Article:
Panelo said another “misstep” is Robredo’s insistence on getting access to classified information “a revelation of which could imperil the welfare of the Filipino people and the security of the State.”

    Panelo said another factor that contributed to the President’s decision against the appointment of the Vice President to the Cabinet is her “penchant or tendency to transmit acquired data or information to others who may have predilection that may not be in the best interest of the country.”

    “These missteps not only derailed PRRD’s (President Duterte’s) well-meaning intent for the Vice President to be part of the administration, but registered red signs that could not be ignored,” Panelo said.

    He said Robredo’s not being part of the Cabinet and her being denied access to classified information should not be a problem nor should it prevent her from doing her duties as drug czar.


    Panelo also said that some of the information that the Vice President was asking had long been made public, like the narco-list.

    Robredo wondered why she was appointed to the ICAD post when the President and his men do not trust her with the list of high-value targets.

    “Kung wala silang tiwala, bakit nila ako dinesignate? Nung dinesignate nila ako, isa sa mga kailangan kong gawin ay masigurado na iyong nasa listahan ng high value targets ay mahuli (If they don’t trust me, why did they designate me? When they designated me, one of the things that I had to ensure that those in the list of high-value targets will be caught),” Robredo told reporters during a visit to Navotas City.

    Sen. Panfilo Lacson said Robredo must be given a copy of the high value targets list so she will know how to start her campaign against illegal drugs.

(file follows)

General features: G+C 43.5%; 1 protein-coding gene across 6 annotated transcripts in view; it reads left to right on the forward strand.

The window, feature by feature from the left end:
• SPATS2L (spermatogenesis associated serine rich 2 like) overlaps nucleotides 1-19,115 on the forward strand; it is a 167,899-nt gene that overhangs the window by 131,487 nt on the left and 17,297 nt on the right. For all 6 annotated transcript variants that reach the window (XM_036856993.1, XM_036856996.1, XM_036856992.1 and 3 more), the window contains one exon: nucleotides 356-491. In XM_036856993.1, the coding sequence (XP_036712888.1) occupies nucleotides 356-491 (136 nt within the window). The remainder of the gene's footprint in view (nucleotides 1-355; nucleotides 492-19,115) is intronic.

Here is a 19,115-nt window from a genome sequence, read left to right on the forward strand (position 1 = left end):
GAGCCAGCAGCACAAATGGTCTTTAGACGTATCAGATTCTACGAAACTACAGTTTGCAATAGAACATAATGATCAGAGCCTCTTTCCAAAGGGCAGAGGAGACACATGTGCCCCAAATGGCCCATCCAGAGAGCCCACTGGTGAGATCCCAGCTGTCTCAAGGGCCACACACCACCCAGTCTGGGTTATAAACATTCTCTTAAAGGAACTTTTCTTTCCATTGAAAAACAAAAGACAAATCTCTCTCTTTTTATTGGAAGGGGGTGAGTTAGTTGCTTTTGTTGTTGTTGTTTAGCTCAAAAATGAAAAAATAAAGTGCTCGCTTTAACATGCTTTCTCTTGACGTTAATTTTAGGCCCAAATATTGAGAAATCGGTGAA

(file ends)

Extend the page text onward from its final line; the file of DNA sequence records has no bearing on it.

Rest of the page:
“(She needs the information on high-value targets because) that’s basic information. Kung di niya alam ang nasa HVT list (If she does not know who are in the HVT list), how could she proceed in the first place?” Lacson said in an interview on CNN Philippines.

    Lacson said handing Robredo the HVT list will not put the country’s security in jeopardy as he believes that the Vice President can handle sensitive information contrary to what Duterte believes.

    “I think the VP knows how to handle classified information, because being the second highest official, I think she has the necessary security clearance to handle. And she knows the consequences in case she shares it with unauthorized persons, much less with foreign governments,” he added.

    “(She needs all the information ICAD has) because she’s involved in policy making, policy formulation, so she’ll need all the basic information to formulate policies and to give direction,” he said.

    Lacson surmised that the administration feared giving her the HVT list since she belongs to the opposition.

    He said Robredo is in an awkward position in the ICAD since ICAD is led by PDEA chief Aaron Aquino who holds the rank of undersecretary, while the vice president, the second highest official in the land, is only the ICAD co-chair.